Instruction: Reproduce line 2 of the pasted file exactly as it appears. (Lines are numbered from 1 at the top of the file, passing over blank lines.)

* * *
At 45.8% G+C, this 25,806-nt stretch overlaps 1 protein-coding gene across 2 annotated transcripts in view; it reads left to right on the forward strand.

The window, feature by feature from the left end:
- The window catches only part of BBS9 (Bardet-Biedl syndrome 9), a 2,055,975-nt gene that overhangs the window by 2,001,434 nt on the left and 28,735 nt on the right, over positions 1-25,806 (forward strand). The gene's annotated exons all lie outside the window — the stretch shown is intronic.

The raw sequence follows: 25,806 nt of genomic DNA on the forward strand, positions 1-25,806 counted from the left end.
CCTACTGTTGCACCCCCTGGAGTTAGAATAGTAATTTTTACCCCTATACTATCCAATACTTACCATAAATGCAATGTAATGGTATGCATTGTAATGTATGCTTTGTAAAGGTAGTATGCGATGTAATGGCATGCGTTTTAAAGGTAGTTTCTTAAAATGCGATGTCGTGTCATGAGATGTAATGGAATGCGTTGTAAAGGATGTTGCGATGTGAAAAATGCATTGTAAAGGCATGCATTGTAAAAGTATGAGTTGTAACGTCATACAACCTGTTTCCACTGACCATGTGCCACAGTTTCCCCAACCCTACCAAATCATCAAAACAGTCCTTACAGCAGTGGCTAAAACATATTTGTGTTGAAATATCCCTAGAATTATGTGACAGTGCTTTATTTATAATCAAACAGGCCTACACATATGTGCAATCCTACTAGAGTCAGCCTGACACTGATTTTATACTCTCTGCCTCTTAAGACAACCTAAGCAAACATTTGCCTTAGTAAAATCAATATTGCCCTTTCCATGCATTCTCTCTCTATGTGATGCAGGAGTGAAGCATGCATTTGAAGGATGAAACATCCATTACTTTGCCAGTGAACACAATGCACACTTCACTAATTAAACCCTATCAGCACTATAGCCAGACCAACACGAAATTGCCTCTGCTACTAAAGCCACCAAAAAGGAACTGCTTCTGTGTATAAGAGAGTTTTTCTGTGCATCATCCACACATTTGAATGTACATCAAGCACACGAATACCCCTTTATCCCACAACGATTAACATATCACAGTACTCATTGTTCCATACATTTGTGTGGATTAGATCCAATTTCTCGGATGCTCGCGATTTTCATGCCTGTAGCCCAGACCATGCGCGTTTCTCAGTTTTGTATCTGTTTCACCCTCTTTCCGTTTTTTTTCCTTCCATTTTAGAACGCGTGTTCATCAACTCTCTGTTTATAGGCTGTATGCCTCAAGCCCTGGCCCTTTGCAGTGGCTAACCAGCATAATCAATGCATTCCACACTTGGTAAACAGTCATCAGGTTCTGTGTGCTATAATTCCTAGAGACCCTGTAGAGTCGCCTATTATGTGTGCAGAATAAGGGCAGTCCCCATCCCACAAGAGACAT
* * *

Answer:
The window, feature by feature from the left end: